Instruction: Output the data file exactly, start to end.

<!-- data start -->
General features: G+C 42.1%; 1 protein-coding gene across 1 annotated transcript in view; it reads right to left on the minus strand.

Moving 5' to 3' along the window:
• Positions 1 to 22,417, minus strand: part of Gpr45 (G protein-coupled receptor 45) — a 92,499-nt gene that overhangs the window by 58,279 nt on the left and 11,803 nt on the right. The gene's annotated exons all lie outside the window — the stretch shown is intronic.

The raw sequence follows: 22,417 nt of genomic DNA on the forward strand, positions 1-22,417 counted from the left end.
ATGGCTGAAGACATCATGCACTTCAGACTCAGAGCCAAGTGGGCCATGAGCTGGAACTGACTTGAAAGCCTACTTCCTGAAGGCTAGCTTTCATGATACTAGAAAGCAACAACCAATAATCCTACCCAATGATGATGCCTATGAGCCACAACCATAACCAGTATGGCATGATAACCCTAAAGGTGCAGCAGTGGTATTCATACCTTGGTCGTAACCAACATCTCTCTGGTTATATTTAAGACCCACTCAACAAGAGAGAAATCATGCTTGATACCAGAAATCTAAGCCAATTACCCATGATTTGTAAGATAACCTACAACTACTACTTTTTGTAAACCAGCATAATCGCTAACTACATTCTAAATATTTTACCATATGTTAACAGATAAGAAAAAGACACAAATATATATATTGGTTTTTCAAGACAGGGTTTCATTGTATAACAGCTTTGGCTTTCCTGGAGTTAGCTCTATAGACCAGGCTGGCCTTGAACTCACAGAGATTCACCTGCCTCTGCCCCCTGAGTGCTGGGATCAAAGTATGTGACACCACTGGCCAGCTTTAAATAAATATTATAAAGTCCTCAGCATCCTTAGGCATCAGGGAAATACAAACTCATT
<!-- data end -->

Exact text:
General features: G+C 42.1%; 1 protein-coding gene across 1 annotated transcript in view; it reads right to left on the minus strand.

Moving 5' to 3' along the window:
• Positions 1 to 22,417, minus strand: part of Gpr45 (G protein-coupled receptor 45) — a 92,499-nt gene that overhangs the window by 58,279 nt on the left and 11,803 nt on the right. The gene's annotated exons all lie outside the window — the stretch shown is intronic.

The raw sequence follows: 22,417 nt of genomic DNA on the forward strand, positions 1-22,417 counted from the left end.
ATGGCTGAAGACATCATGCACTTCAGACTCAGAGCCAAGTGGGCCATGAGCTGGAACTGACTTGAAAGCCTACTTCCTGAAGGCTAGCTTTCATGATACTAGAAAGCAACAACCAATAATCCTACCCAATGATGATGCCTATGAGCCACAACCATAACCAGTATGGCATGATAACCCTAAAGGTGCAGCAGTGGTATTCATACCTTGGTCGTAACCAACATCTCTCTGGTTATATTTAAGACCCACTCAACAAGAGAGAAATCATGCTTGATACCAGAAATCTAAGCCAATTACCCATGATTTGTAAGATAACCTACAACTACTACTTTTTGTAAACCAGCATAATCGCTAACTACATTCTAAATATTTTACCATATGTTAACAGATAAGAAAAAGACACAAATATATATATTGGTTTTTCAAGACAGGGTTTCATTGTATAACAGCTTTGGCTTTCCTGGAGTTAGCTCTATAGACCAGGCTGGCCTTGAACTCACAGAGATTCACCTGCCTCTGCCCCCTGAGTGCTGGGATCAAAGTATGTGACACCACTGGCCAGCTTTAAATAAATATTATAAAGTCCTCAGCATCCTTAGGCATCAGGGAAATACAAACTCATT